You could pay £250 less tax this year – and possibly backdate it for another four years.
The Marriage Allowance is a way to shift some of your tax-free allowance to your husband or wife if they are a low earner.
If you’ve been eligible for the current and past four years you could claim back tax worth £1,188.
There are various conditions so it won’t be for everyone (including me), but it’s certainly worth taking a look at the criteria to see if you can claim.
Here’s how it works and what you need to know.
Who is eligible for the Marriage Allowance?
You need to be either married or in a civil partnership.
The higher earner in the couple must earn less than £50,000 but more than £12,500 in the tax year you’re applying for. So right now that’s 6th April 2020 to 5th April 2021. In Scotland it’s a little different and income must be between £12,501 and £43,430.
The lower earner in the couple must earn less than £12,500 in the same year. This is the basic rate threshold where you start paying income tax, though if you have a lower limit (for example because you underpaid tax a previous year) then that amount will apply.
You’re able to make a claim if you get a pension, as my parents did. Though if you or your partner were born before 6th April 1935 (so that’s anyone currently 85 years old and above), then you can get choose instead to get the Married Couples Allowance.
How much money can you get?
The scheme allows the lower earner to transfer 10% of their tax-free allowance to the higher earner. So for this tax year, with the threshold at £12,500, you can move £1,250 of the allowance over.
So let’s say the lower earner’s total income for the year is £10,000. By transferring 10% of their personal allowance to their spouse, their personal allowance drops to £11,250. But since they earn less than this, it doesn’t change the fact that they don’t pay any tax that year,
However the higher earner now has an increased personal allowance of £13,250 before any tax is due. Since the basic rate of tax is 20% this will work out as paying £250 less tax in the year (20% of £1,250).
Of course if one of you earns, between £11,251 and £12,500 you won’t get the full benefit. That’s because the lower earner will now have to pay 20% anything above £11,251.
You won’t be paid back any saved cash. Instead the tax code of the higher earner will change and they’ll just pay less tax throughout the year or on their own tax return if they’re self-employed.
Claiming Marriage Allowance for previous years
You can backdate your claim by four years, though since the tax thresholds have changed over that time, the amounts have also varied. Even so, your claim is potentially worth up to £1,188 over the five years.
Any money from previous years will be sent to you via cheque so you’ll see the savings (almost) straight away.
You can also claim for a deceased partner if they’ve they were alive and you were both eligible during one or more of those tax years.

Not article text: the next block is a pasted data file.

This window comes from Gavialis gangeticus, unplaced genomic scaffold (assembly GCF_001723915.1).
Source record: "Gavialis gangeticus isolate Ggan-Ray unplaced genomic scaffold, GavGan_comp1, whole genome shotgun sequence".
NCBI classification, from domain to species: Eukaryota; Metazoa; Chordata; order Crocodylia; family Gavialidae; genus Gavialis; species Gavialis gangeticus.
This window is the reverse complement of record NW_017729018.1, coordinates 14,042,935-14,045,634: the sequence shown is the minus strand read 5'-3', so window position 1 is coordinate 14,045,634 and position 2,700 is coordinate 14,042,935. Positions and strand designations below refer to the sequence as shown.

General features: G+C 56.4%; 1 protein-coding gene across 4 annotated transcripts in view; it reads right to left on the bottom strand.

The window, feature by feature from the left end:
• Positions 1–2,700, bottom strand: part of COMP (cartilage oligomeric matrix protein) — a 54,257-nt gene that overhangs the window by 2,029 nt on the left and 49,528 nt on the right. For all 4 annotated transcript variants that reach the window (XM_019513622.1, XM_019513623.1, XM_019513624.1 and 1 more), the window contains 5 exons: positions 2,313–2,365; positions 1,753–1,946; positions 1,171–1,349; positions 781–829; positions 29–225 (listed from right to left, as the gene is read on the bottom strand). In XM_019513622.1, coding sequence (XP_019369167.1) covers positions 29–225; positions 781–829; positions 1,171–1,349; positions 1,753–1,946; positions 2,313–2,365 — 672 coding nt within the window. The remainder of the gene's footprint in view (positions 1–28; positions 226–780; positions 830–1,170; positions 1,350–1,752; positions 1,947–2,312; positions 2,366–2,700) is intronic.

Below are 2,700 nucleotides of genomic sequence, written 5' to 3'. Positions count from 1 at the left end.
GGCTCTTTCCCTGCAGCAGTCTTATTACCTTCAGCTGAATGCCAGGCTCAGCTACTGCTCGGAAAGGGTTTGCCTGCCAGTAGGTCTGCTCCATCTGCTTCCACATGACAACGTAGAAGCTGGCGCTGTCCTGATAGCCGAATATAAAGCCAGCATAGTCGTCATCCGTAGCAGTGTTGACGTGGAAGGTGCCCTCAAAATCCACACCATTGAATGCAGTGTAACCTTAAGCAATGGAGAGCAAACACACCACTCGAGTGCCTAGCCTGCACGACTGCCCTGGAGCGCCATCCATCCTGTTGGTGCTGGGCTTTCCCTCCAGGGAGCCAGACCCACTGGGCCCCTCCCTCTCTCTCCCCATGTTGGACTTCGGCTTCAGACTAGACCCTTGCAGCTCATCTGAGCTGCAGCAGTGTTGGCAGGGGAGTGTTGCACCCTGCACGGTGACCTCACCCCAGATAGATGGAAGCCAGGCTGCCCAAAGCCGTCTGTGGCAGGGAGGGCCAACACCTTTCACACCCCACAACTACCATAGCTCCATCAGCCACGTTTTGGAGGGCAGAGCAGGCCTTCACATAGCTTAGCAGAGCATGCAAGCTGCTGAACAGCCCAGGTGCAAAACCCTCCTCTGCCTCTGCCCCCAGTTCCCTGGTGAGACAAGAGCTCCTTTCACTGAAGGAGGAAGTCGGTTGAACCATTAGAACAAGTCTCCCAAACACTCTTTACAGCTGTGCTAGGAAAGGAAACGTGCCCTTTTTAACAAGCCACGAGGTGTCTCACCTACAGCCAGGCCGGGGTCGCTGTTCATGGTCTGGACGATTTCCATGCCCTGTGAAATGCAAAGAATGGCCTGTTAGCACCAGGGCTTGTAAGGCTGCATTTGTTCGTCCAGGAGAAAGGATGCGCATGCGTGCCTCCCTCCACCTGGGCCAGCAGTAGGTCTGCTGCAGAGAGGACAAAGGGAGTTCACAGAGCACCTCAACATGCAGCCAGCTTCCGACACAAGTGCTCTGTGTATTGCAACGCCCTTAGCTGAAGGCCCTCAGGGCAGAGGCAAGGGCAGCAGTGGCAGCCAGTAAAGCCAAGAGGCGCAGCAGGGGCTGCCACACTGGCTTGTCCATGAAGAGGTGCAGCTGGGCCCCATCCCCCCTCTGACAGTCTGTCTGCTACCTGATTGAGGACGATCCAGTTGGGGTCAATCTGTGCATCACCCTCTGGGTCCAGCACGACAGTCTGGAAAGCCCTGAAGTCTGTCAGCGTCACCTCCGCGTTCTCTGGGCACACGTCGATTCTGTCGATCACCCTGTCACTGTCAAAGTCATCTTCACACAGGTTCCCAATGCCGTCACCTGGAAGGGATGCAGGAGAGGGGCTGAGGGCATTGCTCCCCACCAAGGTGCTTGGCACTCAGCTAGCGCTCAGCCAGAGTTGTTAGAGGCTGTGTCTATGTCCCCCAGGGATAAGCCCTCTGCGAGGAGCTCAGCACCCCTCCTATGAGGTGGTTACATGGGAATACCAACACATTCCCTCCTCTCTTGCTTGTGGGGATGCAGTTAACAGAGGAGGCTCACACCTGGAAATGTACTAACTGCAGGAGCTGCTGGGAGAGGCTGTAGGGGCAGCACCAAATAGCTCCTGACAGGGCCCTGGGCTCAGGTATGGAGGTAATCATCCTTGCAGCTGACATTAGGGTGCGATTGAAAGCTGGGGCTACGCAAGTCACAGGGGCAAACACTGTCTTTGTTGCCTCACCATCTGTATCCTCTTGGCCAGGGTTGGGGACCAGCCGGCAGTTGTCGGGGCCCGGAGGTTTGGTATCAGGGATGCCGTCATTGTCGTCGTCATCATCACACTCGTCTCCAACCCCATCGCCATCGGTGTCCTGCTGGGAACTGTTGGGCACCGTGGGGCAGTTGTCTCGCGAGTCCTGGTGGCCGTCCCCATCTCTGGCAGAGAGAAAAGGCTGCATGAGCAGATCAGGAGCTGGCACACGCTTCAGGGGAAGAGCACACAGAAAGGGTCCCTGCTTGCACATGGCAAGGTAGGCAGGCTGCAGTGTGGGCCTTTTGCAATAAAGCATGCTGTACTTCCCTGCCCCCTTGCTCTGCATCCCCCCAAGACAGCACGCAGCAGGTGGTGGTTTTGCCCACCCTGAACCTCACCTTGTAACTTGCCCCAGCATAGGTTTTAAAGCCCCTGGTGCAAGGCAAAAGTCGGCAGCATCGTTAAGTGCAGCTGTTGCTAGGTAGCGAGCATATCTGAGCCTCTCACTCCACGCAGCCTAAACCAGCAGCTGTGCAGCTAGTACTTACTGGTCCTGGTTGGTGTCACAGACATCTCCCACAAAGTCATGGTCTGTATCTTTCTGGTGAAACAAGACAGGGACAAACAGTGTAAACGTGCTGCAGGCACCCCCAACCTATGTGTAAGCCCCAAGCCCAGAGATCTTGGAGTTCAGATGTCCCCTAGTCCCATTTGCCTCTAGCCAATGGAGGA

Here’s how to see if you were eligible and how much you could potentially claim for these previous years.
2019/20 Marriage Tax Allowance totals
The basic rate upper threshold was £50,000 in 2019/20 (£43,430 in Scotland), while the personal allowance was £12,500.
So the amount you could claim in England, Wales and Northern Ireland would be £250.
2018/19 Marriage Tax Allowance totals
The basic rate upper threshold was £46,350 in 2018/19 (£43,430 in Scotland), while the personal allowance was £11,850.
So the amount you could claim in England, Wales and Northern Ireland would be £238.
2017/18 Marriage Tax Allowance totals
The basic rate upper threshold was £45,000 in 2017/18 (£43,000 in Scotland), while the personal allowance was £11,500.
So the amount you could claim in England, Wales and Northern Ireland would be £230.
2016/17 Marriage Tax Allowance totals
The basic rate upper threshold was £43,000 in 2016/7 (£43,000 in Scotland), while the personal allowance was £11,000.
So the amount you could claim in England, Wales and Northern Ireland would be £220.
How to claim the Marriage Tax Allowance
It’s really simple. You head to the HMRC website or phone them on 0300 200 3300.
The lowest earner needs to be the one who applies, as it’s their allowance which will transfer over.
You’ll need both your National Insurance numbers, as well as one of the following ways to prove your identity:
- the last 4 digits of the account that your child benefit, tax credits or pension is paid into
- the last 4 digits of an account that pays you interest
- details from your P60
- details from any of your 3 most recent payslips
- your passport number and expiry date
Once you’d made the initial claim, it’ll keep going each new financial year.
What if your situation changes?
If you or your partner’s income changes during the current year you are claiming for and you’re no longer eligible then you need to let HMRC know. You’ll still get the tax break for the rest of the year.
You also need to do this if your relationship ends through a divorce, dissolution or if you become legally separated. The claim could be backdated in this scenario which means you could owe tax.